senses

A new pair of eyes

Researchers are working very hard on the ability of computers to mimic the human senses—in their own way, to see, smell, touch, taste and hear. In this article we highlight two examples of algorithms that seem to be beating us at our own game.

Your eyes can be deceiving. Sometimes -even for humans- it is hard to distinguish a muffin from a Chiwawa. Most of us can recognize an object after seeing it once or twice. But the algorithms that power computer vision and voice recognition need thousands of examples to become familiar with each new image or word.

Researchers at Google DeepMind now have a way around this. They made a few clever tweaks to a deep-learning algorithm that allows it to recognize objects in images and other things from a single example—something known as “one-shot learning.” Read More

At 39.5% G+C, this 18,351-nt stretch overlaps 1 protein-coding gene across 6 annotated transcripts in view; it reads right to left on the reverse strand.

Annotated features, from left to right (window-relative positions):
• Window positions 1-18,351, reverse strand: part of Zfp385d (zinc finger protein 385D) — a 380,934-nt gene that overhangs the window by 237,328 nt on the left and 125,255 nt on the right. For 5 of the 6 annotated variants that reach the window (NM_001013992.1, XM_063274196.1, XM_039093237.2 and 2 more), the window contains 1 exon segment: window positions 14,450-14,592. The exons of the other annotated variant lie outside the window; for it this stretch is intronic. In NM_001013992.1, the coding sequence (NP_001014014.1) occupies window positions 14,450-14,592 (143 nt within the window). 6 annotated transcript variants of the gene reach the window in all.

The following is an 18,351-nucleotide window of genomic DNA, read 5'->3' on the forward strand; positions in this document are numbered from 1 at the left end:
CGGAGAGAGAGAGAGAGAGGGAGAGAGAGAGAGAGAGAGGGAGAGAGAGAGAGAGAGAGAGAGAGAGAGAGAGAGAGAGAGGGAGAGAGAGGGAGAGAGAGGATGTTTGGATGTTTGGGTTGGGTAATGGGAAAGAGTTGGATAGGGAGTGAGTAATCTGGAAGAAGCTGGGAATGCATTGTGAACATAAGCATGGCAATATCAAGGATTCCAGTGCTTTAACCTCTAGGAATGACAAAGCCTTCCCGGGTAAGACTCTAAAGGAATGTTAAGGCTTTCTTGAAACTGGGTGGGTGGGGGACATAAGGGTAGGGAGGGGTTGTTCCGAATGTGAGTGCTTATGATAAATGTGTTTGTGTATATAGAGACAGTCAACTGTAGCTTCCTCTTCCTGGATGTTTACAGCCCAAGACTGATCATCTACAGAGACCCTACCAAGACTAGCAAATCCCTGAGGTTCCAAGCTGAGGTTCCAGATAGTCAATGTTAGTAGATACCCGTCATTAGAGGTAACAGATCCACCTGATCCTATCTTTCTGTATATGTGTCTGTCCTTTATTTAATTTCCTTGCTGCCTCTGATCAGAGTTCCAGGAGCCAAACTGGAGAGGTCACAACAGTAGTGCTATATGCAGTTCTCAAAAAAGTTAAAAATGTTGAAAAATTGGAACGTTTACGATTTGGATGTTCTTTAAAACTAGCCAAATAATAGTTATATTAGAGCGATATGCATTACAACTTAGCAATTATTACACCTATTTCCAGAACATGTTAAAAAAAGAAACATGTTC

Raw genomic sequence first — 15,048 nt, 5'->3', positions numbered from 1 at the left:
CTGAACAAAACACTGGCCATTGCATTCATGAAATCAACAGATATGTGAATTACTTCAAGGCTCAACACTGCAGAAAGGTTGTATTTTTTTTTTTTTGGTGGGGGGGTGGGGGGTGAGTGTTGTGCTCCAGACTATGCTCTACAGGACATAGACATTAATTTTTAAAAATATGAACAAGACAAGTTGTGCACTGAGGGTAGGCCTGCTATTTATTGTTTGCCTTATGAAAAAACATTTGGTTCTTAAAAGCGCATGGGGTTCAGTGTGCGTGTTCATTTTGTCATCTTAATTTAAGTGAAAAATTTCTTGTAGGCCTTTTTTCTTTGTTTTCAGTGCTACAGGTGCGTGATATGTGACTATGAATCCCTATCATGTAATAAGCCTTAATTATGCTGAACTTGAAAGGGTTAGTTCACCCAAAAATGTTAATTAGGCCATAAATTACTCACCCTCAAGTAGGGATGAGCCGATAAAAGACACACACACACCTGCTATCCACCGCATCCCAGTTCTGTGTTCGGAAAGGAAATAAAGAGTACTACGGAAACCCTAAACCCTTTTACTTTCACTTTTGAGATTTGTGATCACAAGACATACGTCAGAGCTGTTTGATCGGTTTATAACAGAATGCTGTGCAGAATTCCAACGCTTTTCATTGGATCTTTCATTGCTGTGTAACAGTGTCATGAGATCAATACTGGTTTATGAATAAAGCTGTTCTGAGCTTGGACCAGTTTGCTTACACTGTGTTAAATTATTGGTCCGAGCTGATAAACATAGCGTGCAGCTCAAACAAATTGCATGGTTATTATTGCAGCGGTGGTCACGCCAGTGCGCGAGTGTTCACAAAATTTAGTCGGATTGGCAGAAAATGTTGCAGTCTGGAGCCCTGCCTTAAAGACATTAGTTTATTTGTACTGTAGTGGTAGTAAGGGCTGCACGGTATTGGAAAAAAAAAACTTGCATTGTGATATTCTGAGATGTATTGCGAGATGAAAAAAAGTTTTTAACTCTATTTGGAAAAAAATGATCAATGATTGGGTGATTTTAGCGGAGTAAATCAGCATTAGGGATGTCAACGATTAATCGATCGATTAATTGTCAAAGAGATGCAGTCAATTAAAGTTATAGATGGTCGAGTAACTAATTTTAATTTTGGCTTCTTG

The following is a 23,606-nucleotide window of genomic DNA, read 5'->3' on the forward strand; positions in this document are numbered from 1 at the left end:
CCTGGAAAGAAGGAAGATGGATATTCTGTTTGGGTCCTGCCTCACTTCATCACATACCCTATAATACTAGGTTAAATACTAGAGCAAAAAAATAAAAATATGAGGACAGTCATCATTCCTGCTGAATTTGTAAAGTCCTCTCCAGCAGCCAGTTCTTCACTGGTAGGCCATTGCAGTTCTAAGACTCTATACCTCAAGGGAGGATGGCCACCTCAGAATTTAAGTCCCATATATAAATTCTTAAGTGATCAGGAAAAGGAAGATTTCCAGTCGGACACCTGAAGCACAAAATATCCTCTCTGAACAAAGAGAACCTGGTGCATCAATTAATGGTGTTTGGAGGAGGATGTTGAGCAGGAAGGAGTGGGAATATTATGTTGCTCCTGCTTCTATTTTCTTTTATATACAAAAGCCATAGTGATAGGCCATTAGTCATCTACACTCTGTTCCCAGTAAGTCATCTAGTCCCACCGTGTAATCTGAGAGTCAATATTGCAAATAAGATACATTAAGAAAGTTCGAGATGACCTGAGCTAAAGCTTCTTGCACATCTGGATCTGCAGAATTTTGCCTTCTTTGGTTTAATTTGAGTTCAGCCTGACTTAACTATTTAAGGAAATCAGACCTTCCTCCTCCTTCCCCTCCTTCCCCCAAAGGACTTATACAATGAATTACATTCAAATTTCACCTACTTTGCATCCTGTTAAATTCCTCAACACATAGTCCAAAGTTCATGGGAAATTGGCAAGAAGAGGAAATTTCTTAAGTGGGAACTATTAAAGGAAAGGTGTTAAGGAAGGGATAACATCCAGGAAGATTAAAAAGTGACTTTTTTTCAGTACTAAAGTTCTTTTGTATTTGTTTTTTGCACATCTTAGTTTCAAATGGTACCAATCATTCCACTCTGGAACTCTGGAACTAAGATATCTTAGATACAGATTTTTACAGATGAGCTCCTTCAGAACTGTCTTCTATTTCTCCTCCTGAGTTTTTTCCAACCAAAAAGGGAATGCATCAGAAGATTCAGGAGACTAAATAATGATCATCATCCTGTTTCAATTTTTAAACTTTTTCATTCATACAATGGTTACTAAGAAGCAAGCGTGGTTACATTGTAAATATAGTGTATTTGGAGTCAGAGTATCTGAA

> Read full A new pair of eyes post


Augmented senses (four years later)

Exactly four years ago our favorite A.I. cheerleaders at IBM unveiled their list of innovations that had the potential to change the way people work, live and interact during the next five years. And yes, these have all to do with cognitive computing.

This new generation of machines will learn, adapt, sense and begin to experience the world as it really is. This year’s predictions focus on one element of the new era, the ability of computers to mimic the human senses—in their own way, to see, smell, touch, taste and hear.

Read More

> Read full Augmented senses (four years later) post